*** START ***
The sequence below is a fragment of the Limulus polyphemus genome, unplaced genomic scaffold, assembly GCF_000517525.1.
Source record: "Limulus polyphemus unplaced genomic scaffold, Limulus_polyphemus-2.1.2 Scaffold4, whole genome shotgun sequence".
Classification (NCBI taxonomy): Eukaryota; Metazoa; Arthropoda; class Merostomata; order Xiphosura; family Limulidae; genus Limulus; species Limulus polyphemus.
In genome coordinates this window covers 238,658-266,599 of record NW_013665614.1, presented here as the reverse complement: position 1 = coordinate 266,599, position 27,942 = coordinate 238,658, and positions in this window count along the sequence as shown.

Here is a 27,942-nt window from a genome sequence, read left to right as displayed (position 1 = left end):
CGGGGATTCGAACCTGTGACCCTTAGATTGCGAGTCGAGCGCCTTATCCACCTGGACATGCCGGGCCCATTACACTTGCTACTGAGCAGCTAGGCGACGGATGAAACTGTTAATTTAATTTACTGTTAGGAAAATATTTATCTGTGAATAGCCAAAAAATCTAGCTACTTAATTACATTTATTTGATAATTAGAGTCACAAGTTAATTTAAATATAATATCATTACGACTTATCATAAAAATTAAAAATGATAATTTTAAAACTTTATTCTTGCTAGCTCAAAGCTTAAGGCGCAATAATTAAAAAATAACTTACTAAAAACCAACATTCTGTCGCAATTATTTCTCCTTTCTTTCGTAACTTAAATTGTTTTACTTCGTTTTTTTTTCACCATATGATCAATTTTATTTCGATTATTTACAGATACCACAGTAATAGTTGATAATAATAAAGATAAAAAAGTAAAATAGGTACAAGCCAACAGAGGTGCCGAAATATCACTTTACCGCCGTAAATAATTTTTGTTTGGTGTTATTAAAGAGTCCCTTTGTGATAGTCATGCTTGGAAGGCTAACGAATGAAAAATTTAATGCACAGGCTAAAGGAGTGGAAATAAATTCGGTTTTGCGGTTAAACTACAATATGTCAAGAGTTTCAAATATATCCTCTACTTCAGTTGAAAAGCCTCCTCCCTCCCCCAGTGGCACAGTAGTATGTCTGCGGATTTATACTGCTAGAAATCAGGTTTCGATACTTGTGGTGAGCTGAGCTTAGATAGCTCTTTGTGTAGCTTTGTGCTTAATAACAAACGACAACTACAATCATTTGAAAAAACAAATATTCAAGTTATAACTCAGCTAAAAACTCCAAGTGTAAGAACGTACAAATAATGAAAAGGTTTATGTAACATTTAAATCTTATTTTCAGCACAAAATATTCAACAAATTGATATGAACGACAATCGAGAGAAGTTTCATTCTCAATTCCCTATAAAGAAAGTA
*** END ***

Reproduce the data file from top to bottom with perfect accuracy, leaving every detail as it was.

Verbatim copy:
The sequence below is a fragment of the Limulus polyphemus genome, unplaced genomic scaffold, assembly GCF_000517525.1.
Source record: "Limulus polyphemus unplaced genomic scaffold, Limulus_polyphemus-2.1.2 Scaffold4, whole genome shotgun sequence".
Classification (NCBI taxonomy): Eukaryota; Metazoa; Arthropoda; class Merostomata; order Xiphosura; family Limulidae; genus Limulus; species Limulus polyphemus.
In genome coordinates this window covers 238,658-266,599 of record NW_013665614.1, presented here as the reverse complement: position 1 = coordinate 266,599, position 27,942 = coordinate 238,658, and positions in this window count along the sequence as shown.

Here is a 27,942-nt window from a genome sequence, read left to right as displayed (position 1 = left end):
CGGGGATTCGAACCTGTGACCCTTAGATTGCGAGTCGAGCGCCTTATCCACCTGGACATGCCGGGCCCATTACACTTGCTACTGAGCAGCTAGGCGACGGATGAAACTGTTAATTTAATTTACTGTTAGGAAAATATTTATCTGTGAATAGCCAAAAAATCTAGCTACTTAATTACATTTATTTGATAATTAGAGTCACAAGTTAATTTAAATATAATATCATTACGACTTATCATAAAAATTAAAAATGATAATTTTAAAACTTTATTCTTGCTAGCTCAAAGCTTAAGGCGCAATAATTAAAAAATAACTTACTAAAAACCAACATTCTGTCGCAATTATTTCTCCTTTCTTTCGTAACTTAAATTGTTTTACTTCGTTTTTTTTTCACCATATGATCAATTTTATTTCGATTATTTACAGATACCACAGTAATAGTTGATAATAATAAAGATAAAAAAGTAAAATAGGTACAAGCCAACAGAGGTGCCGAAATATCACTTTACCGCCGTAAATAATTTTTGTTTGGTGTTATTAAAGAGTCCCTTTGTGATAGTCATGCTTGGAAGGCTAACGAATGAAAAATTTAATGCACAGGCTAAAGGAGTGGAAATAAATTCGGTTTTGCGGTTAAACTACAATATGTCAAGAGTTTCAAATATATCCTCTACTTCAGTTGAAAAGCCTCCTCCCTCCCCCAGTGGCACAGTAGTATGTCTGCGGATTTATACTGCTAGAAATCAGGTTTCGATACTTGTGGTGAGCTGAGCTTAGATAGCTCTTTGTGTAGCTTTGTGCTTAATAACAAACGACAACTACAATCATTTGAAAAAACAAATATTCAAGTTATAACTCAGCTAAAAACTCCAAGTGTAAGAACGTACAAATAATGAAAAGGTTTATGTAACATTTAAATCTTATTTTCAGCACAAAATATTCAACAAATTGATATGAACGACAATCGAGAGAAGTTTCATTCTCAATTCCCTATAAAGAAAGTA